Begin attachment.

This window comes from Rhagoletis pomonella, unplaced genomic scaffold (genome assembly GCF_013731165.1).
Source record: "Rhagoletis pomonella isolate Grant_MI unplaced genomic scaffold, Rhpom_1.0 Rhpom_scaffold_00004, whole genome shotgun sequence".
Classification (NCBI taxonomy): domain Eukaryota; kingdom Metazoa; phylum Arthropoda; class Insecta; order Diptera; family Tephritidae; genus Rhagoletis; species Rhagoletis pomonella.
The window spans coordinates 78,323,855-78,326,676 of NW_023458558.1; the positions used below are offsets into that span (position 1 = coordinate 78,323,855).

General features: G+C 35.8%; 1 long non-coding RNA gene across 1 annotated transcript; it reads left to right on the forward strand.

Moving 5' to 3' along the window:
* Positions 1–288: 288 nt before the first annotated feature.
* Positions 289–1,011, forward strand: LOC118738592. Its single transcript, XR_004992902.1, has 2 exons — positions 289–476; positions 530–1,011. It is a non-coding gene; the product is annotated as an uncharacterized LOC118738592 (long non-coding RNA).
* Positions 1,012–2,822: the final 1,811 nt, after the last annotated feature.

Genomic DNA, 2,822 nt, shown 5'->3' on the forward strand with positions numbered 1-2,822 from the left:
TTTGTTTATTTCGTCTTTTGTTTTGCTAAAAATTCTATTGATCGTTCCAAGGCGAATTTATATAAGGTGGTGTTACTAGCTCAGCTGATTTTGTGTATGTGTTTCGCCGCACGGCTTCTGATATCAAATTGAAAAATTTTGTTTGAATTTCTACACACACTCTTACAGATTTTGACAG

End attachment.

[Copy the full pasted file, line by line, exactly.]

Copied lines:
This window comes from Rhagoletis pomonella, unplaced genomic scaffold (genome assembly GCF_013731165.1).
Source record: "Rhagoletis pomonella isolate Grant_MI unplaced genomic scaffold, Rhpom_1.0 Rhpom_scaffold_00004, whole genome shotgun sequence".
Classification (NCBI taxonomy): domain Eukaryota; kingdom Metazoa; phylum Arthropoda; class Insecta; order Diptera; family Tephritidae; genus Rhagoletis; species Rhagoletis pomonella.
The window spans coordinates 78,323,855-78,326,676 of NW_023458558.1; the positions used below are offsets into that span (position 1 = coordinate 78,323,855).

General features: G+C 35.8%; 1 long non-coding RNA gene across 1 annotated transcript; it reads left to right on the forward strand.

Moving 5' to 3' along the window:
* Positions 1–288: 288 nt before the first annotated feature.
* Positions 289–1,011, forward strand: LOC118738592. Its single transcript, XR_004992902.1, has 2 exons — positions 289–476; positions 530–1,011. It is a non-coding gene; the product is annotated as an uncharacterized LOC118738592 (long non-coding RNA).
* Positions 1,012–2,822: the final 1,811 nt, after the last annotated feature.

Genomic DNA, 2,822 nt, shown 5'->3' on the forward strand with positions numbered 1-2,822 from the left:
TTTGTTTATTTCGTCTTTTGTTTTGCTAAAAATTCTATTGATCGTTCCAAGGCGAATTTATATAAGGTGGTGTTACTAGCTCAGCTGATTTTGTGTATGTGTTTCGCCGCACGGCTTCTGATATCAAATTGAAAAATTTTGTTTGAATTTCTACACACACTCTTACAGATTTTGACAG